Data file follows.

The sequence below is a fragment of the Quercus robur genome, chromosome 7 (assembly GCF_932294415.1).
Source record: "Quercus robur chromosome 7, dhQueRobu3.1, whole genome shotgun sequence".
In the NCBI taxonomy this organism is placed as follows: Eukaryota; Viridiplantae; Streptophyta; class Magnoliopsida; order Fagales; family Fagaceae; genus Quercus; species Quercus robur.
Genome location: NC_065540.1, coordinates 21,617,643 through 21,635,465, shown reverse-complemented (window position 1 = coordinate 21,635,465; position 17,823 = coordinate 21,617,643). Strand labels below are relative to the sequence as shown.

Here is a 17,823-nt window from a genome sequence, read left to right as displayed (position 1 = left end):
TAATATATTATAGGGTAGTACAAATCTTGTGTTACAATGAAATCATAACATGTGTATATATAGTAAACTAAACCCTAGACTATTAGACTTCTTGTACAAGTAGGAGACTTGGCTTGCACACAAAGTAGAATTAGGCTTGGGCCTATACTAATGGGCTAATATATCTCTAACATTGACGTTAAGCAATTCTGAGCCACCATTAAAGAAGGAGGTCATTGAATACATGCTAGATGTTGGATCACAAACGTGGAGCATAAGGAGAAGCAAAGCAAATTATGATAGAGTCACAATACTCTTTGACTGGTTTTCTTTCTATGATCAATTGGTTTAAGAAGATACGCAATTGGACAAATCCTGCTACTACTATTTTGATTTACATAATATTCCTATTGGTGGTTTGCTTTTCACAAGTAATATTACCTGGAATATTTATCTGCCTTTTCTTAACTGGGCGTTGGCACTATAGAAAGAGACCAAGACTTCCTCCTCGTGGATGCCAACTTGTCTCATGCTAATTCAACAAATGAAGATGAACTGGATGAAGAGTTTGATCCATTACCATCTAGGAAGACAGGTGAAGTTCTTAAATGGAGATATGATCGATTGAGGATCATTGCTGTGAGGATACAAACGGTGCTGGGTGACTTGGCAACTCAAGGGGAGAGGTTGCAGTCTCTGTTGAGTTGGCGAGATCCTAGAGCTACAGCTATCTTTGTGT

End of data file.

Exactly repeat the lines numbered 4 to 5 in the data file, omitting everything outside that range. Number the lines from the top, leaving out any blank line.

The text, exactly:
Genome location: NC_065540.1, coordinates 21,617,643 through 21,635,465, shown reverse-complemented (window position 1 = coordinate 21,635,465; position 17,823 = coordinate 21,617,643). Strand labels below are relative to the sequence as shown.

Here is a 17,823-nt window from a genome sequence, read left to right as displayed (position 1 = left end):